Blackmoor is more than just a game setting. Given Arneson’s role as a co-creator of D&D, he had to develop his own style of gaming. Much of what was Arneson’s campaign style was what became the foundation of D&D, but there are other concepts that were not adopted by TSR as the D&D standard, which it can be interesting to explore. Today, Blackmoor is supported by OD&D, BECMI, 3E and 4E. Regardless of which edition you prefer, many of the elements of Dave’s style can be adopted.
One of these ideas is to allow some of the players to take on the role of the “bad guys”. We are not just talking about playing evil aligned characters here, that is not so unusual. What Arneson would do is that he would divide the players into two teams. One would play the good guys and one would play the bad guys.
What is meant by the bad guys is that these players would take on the roles of monsters and evil NPCs that the players would encounter. My understanding is that these players would take on multiple characters as the good guys would kill off monsters.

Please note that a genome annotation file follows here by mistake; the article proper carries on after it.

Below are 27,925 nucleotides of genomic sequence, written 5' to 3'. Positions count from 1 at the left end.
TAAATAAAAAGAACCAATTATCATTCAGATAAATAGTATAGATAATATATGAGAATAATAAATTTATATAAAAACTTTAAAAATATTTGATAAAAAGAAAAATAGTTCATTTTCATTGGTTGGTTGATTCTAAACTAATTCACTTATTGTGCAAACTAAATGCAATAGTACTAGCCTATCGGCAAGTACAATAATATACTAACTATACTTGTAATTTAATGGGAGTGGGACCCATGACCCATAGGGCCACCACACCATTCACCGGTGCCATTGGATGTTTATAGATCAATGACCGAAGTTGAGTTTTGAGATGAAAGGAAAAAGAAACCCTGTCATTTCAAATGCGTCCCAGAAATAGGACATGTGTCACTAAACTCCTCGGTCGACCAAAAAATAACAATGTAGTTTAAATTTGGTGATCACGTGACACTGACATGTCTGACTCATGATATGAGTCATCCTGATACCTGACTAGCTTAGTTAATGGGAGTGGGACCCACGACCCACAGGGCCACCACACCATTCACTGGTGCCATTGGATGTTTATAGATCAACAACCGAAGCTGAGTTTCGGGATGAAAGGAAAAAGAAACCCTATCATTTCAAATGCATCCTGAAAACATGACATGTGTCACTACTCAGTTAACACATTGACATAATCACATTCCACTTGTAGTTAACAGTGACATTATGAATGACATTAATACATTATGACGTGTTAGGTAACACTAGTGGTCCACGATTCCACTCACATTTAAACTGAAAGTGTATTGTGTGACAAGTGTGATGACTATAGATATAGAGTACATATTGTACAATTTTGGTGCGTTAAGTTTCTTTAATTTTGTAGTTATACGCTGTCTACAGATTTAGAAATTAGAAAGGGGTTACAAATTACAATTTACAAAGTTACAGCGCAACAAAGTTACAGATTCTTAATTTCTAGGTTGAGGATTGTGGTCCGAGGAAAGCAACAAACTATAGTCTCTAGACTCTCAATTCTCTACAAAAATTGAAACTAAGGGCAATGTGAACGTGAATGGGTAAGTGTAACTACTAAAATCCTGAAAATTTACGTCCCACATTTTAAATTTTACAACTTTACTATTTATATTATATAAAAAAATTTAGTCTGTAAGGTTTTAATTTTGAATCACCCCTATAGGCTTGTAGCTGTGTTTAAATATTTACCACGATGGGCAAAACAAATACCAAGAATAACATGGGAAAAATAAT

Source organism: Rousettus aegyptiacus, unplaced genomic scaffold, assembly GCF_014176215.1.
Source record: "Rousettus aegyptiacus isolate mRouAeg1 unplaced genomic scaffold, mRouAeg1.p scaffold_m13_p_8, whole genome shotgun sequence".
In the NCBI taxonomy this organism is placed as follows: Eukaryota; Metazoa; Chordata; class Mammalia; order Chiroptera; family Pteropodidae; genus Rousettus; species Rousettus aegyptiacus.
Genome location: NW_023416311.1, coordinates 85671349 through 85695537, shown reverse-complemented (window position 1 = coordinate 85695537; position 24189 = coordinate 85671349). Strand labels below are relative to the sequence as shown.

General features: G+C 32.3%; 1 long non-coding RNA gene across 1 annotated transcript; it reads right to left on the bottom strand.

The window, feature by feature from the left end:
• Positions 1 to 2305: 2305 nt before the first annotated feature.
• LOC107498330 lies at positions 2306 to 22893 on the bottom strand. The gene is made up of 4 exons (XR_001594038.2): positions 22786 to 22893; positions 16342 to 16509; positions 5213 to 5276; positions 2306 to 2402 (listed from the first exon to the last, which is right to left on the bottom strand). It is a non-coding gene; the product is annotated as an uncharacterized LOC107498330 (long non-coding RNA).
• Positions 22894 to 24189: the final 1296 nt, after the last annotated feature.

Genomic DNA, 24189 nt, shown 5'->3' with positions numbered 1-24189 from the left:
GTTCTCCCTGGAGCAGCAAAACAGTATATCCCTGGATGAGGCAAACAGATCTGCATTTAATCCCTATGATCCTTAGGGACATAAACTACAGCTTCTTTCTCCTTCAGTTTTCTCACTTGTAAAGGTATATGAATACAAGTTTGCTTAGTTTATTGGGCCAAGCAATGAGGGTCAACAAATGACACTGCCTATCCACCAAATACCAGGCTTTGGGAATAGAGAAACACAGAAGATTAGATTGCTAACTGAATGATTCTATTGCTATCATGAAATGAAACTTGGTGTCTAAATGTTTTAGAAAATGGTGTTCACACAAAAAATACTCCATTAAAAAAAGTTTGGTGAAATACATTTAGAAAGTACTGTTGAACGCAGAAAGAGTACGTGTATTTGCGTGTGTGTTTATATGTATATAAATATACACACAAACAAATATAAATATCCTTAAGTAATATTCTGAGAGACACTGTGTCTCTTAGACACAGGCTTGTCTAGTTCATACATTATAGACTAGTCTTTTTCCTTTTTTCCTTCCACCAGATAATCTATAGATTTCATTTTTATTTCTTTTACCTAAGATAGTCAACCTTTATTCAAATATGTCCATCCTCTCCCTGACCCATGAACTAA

Greg Svenson confirms this:
“If I remember correctly, they played different bad guys in many adventures, depending on what the good guys were doing”
However, it also seems like some of these villains would be recurring characters. In his blog, Sham talks about Sir Fang, the Vampire character played by David Fant. Fant originally played the Baron of Blackmoor, but his character eventually became a Vampire. Mark Rein Hagen wasn’t the first game designer to use this concept then! Dave Arneson mentioned another player who took the role of a Vampire:
“Duane Jenkins -- Vampire-Knight; Sir Jenkins (He wanted to be a Vampire but I kept frustrating him. hee hee”
Vampires weren’t the only prominent villains played by players though. John and Chuck Soukup also played evil characters. John played a Balrog (Although this Balrog joined the Great Svenny against the Orc King eventually). Jim Abler played an evil wizard in league with John Soukup’s Balrog. Kurt Krey played the first evil Wizard.
[Frederick Paul Funk III], an entirely decent if somewhat eccentric fellow, and a very nice guy to the punk kid I was, played an orc. In fact, he ended up being Funk the 1st, King of All the Orcs, somewhere down the line. And in particular, was responsible for the idea of the Orkian Way – Badger2305
Curiously though, the most legendary was based on a local wargamer named Greg Scott, who had no interest in roleplaying games.